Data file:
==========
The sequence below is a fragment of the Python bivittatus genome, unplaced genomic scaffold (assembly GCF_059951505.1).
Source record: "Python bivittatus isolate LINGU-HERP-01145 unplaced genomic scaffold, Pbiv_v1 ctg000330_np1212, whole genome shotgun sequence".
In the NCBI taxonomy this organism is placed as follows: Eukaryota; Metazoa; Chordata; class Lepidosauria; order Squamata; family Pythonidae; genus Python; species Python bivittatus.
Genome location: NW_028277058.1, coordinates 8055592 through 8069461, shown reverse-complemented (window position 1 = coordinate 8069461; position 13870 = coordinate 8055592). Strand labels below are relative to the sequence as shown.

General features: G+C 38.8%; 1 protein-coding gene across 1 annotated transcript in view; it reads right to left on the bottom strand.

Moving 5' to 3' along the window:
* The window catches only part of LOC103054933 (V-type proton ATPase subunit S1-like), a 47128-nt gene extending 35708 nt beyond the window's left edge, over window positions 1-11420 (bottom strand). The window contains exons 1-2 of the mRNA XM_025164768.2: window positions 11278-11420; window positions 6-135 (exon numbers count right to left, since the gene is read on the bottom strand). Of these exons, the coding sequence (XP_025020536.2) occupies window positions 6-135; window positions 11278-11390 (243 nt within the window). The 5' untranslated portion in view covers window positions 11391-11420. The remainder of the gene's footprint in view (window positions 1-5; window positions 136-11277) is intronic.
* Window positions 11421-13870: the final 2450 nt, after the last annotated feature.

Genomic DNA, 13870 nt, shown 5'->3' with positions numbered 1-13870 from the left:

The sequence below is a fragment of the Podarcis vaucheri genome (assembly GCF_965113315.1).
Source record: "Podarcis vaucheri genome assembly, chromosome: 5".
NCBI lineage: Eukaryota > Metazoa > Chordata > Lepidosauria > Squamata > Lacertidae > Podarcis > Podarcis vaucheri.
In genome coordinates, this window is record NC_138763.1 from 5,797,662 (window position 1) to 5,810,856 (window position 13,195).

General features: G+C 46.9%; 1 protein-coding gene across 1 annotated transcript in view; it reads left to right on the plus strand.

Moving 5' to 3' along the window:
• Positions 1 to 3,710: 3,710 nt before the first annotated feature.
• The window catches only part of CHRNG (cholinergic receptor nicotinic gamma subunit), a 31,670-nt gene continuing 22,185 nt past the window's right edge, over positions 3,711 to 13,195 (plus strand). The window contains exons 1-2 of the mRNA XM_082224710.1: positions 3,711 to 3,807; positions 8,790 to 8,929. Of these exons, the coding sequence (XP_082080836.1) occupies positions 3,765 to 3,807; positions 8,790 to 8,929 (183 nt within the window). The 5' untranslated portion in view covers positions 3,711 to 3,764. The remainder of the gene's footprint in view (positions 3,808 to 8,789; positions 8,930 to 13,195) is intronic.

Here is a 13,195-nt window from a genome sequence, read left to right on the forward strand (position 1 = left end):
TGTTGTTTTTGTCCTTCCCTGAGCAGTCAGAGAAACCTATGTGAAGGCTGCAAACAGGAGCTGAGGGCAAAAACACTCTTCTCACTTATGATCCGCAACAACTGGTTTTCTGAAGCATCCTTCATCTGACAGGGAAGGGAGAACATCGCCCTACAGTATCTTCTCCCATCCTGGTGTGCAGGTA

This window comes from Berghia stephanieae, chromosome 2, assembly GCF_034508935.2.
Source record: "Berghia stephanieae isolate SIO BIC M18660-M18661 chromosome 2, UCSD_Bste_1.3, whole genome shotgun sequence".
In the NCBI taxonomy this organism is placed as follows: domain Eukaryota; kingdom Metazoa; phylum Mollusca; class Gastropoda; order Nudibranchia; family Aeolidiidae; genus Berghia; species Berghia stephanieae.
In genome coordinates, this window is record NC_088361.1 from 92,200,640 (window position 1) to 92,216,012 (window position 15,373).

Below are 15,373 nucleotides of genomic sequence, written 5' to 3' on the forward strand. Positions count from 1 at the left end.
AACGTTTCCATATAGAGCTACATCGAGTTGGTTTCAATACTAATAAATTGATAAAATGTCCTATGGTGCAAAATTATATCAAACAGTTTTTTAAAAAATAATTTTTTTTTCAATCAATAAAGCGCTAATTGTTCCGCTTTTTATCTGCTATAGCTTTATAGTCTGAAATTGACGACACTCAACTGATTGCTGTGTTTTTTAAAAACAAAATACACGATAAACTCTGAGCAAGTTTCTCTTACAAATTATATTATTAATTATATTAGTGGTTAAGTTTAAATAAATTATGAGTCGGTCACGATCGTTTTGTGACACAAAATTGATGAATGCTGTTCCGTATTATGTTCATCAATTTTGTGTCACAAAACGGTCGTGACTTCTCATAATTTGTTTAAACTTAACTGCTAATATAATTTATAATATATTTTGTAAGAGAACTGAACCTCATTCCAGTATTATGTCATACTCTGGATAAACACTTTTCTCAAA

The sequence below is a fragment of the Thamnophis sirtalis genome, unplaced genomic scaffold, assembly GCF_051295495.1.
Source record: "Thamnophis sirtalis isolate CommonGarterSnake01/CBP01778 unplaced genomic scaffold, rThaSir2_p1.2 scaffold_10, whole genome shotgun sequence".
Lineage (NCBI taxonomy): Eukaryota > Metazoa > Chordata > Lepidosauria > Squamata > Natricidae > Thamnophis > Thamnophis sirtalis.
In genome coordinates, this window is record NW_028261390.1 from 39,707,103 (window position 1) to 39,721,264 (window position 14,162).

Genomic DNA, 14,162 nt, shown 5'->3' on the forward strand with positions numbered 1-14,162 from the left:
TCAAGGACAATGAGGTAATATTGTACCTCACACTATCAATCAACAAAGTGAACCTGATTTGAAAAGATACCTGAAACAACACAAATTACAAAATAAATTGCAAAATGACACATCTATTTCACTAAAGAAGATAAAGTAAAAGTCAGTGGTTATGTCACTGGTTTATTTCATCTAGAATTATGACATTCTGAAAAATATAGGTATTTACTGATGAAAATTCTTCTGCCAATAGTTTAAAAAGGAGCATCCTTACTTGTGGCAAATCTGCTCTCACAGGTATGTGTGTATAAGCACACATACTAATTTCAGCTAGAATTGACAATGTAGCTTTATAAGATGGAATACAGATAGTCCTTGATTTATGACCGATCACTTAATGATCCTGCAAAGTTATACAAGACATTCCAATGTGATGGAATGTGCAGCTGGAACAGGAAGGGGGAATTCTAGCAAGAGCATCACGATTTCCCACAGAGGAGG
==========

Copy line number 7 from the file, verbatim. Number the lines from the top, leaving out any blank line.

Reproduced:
* The window catches only part of LOC103054933 (V-type proton ATPase subunit S1-like), a 47128-nt gene extending 35708 nt beyond the window's left edge, over window positions 1-11420 (bottom strand). The window contains exons 1-2 of the mRNA XM_025164768.2: window positions 11278-11420; window positions 6-135 (exon numbers count right to left, since the gene is read on the bottom strand). Of these exons, the coding sequence (XP_025020536.2) occupies window positions 6-135; window positions 11278-11390 (243 nt within the window). The 5' untranslated portion in view covers window positions 11391-11420. The remainder of the gene's footprint in view (window positions 1-5; window positions 136-11277) is intronic.